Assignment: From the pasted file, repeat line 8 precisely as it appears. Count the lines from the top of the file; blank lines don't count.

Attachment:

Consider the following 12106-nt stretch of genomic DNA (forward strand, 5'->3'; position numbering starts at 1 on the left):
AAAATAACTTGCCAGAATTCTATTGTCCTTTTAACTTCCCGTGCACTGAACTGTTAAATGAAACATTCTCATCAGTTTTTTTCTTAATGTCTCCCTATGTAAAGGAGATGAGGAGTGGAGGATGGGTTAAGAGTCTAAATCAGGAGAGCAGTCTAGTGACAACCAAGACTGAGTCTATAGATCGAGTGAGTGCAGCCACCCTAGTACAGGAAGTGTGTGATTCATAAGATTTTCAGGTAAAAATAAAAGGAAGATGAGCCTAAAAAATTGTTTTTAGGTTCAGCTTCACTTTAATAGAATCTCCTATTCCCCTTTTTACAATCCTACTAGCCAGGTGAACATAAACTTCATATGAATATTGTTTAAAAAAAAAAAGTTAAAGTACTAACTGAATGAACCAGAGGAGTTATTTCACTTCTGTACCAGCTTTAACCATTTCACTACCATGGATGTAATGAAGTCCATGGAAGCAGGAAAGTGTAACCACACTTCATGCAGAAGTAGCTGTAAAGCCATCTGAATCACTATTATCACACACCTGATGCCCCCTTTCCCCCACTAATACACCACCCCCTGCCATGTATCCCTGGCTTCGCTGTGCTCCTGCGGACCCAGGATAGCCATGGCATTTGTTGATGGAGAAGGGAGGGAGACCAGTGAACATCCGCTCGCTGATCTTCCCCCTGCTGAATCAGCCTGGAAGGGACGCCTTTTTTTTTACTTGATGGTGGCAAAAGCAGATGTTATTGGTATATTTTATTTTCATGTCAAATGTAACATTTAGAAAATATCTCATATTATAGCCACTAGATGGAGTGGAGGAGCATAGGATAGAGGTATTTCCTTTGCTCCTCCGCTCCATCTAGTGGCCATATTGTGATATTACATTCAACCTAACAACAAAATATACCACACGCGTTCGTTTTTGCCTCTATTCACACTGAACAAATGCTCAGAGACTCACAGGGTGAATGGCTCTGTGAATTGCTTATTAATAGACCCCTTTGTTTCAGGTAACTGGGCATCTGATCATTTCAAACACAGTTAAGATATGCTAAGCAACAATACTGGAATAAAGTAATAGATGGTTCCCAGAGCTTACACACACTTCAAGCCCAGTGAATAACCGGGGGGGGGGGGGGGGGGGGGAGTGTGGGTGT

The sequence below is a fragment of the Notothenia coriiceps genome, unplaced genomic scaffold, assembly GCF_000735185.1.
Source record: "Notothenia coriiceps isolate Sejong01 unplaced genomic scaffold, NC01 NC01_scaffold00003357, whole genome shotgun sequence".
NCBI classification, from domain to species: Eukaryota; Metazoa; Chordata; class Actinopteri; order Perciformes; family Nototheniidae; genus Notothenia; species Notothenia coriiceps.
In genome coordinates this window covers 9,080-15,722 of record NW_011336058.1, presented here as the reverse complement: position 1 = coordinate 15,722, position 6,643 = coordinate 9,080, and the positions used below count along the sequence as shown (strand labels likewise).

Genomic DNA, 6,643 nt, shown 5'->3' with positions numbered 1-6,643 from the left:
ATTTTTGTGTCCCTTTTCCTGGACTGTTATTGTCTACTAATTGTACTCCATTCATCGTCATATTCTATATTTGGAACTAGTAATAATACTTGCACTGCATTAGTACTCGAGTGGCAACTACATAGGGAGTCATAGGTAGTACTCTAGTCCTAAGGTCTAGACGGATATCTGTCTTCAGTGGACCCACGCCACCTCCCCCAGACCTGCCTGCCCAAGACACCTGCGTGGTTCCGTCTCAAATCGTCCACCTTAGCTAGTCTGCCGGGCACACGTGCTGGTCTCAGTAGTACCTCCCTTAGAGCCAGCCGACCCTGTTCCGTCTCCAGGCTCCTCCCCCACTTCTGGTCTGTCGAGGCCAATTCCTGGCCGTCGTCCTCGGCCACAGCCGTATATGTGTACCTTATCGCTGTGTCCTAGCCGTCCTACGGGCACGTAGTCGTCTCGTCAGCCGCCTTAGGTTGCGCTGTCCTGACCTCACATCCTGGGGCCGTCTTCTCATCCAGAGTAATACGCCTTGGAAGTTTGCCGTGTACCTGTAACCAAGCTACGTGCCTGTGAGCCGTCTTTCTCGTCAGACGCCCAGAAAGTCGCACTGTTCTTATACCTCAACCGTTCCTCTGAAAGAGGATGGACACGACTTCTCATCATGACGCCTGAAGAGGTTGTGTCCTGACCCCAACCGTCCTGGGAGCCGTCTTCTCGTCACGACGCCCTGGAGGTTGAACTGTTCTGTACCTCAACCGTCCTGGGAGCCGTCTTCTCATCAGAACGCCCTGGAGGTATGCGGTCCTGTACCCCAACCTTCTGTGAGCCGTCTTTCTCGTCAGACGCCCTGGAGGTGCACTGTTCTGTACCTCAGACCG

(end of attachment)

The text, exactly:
ATTTTTGTGTCCCTTTTCCTGGACTGTTATTGTCTACTAATTGTACTCCATTCATCGTCATATTCTATATTTGGAACTAGTAATAATACTTGCACTGCATTAGTACTCGAGTGGCAACTACATAGGGAGTCATAGGTAGTACTCTAGTCCTAAGGTCTAGACGGATATCTGTCTTCAGTGGACCCACGCCACCTCCCCCAGACCTGCCTGCCCAAGACACCTGCGTGGTTCCGTCTCAAATCGTCCACCTTAGCTAGTCTGCCGGGCACACGTGCTGGTCTCAGTAGTACCTCCCTTAGAGCCAGCCGACCCTGTTCCGTCTCCAGGCTCCTCCCCCACTTCTGGTCTGTCGAGGCCAATTCCTGGCCGTCGTCCTCGGCCACAGCCGTATATGTGTACCTTATCGCTGTGTCCTAGCCGTCCTACGGGCACGTAGTCGTCTCGTCAGCCGCCTTAGGTTGCGCTGTCCTGACCTCACATCCTGGGGCCGTCTTCTCATCCAGAGTAATACGCCTTGGAAGTTTGCCGTGTACCTGTAACCAAGCTACGTGCCTGTGAGCCGTCTTTCTCGTCAGACGCCCAGAAAGTCGCACTGTTCTTATACCTCAACCGTTCCTCTGAAAGAGGATGGACACGACTTCTCATCATGACGCCTGAAGAGGTTGTGTCCTGACCCCAACCGTCCTGGGAGCCGTCTTCTCGTCACGACGCCCTGGAGGTTGAACTGTTCTGTACCTCAACCGTCCTGGGAGCCGTCTTCTCATCAGAACGCCCTGGAGGTATGCGGTCCTGTACCCCAACCTTCTGTGAGCCGTCTTTCTCGTCAGACGCCCTGGAGGTGCACTGTTCTGTACCTCAGACCG